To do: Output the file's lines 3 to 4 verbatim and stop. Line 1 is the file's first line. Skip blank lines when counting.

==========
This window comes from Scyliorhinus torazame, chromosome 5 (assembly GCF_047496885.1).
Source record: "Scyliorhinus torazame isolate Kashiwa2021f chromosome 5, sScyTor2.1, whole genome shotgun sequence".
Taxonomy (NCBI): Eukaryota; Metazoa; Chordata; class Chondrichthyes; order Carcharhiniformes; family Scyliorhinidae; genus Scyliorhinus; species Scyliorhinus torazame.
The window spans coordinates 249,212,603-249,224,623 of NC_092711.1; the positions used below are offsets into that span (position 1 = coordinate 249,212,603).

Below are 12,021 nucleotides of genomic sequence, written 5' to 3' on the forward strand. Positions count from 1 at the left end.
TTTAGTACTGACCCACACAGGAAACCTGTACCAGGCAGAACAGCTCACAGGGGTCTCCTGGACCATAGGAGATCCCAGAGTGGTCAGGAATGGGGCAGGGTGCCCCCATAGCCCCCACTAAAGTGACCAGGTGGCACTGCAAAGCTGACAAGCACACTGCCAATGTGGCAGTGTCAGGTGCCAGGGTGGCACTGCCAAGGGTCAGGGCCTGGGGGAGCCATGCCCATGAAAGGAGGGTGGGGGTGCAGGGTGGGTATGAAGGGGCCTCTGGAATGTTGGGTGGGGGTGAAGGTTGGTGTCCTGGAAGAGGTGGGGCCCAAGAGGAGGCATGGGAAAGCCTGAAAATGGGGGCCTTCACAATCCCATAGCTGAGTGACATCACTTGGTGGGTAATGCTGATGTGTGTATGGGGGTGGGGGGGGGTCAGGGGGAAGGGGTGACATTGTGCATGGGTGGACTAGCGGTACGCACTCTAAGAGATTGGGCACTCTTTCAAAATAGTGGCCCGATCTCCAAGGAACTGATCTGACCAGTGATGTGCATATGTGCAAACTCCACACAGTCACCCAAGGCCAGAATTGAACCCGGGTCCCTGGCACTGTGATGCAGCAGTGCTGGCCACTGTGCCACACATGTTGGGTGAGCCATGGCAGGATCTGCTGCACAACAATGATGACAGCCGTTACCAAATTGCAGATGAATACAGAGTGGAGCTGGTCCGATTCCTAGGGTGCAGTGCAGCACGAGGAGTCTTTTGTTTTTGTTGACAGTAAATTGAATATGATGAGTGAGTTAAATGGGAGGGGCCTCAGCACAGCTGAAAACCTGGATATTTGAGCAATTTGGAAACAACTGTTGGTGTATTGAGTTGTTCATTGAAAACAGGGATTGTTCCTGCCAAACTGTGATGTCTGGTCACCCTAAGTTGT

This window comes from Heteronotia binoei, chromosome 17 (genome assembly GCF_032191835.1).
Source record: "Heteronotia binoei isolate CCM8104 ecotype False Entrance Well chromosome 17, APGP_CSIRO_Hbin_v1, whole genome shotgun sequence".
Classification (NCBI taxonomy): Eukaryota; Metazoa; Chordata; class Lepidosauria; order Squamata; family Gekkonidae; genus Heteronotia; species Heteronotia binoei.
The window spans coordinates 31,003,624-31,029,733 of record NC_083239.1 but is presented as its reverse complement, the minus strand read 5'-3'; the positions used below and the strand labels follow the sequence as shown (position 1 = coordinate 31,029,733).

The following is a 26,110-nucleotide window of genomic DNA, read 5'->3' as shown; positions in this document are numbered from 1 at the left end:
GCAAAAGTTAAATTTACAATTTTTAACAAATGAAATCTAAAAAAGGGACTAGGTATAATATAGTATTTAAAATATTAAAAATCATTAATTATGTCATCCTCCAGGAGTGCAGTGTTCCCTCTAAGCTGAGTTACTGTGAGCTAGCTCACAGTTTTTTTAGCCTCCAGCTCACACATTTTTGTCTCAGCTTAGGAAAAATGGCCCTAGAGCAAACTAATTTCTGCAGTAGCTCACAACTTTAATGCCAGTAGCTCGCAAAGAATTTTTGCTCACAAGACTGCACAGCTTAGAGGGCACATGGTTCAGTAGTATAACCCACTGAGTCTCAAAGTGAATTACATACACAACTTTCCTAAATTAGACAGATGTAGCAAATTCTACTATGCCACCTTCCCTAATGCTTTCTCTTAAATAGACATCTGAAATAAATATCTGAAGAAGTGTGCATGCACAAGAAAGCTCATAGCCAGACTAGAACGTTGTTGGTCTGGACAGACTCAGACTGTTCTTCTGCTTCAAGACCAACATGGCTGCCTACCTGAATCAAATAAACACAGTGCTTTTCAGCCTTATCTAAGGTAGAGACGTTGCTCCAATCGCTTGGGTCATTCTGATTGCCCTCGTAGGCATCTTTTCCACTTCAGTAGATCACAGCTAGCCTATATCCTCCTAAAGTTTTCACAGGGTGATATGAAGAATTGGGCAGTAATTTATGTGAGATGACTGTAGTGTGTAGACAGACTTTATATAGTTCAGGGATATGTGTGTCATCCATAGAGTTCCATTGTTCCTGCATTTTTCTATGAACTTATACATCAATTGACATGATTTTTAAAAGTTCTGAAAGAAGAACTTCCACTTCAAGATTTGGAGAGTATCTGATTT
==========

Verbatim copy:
Taxonomy (NCBI): Eukaryota; Metazoa; Chordata; class Chondrichthyes; order Carcharhiniformes; family Scyliorhinidae; genus Scyliorhinus; species Scyliorhinus torazame.
The window spans coordinates 249,212,603-249,224,623 of NC_092711.1; the positions used below are offsets into that span (position 1 = coordinate 249,212,603).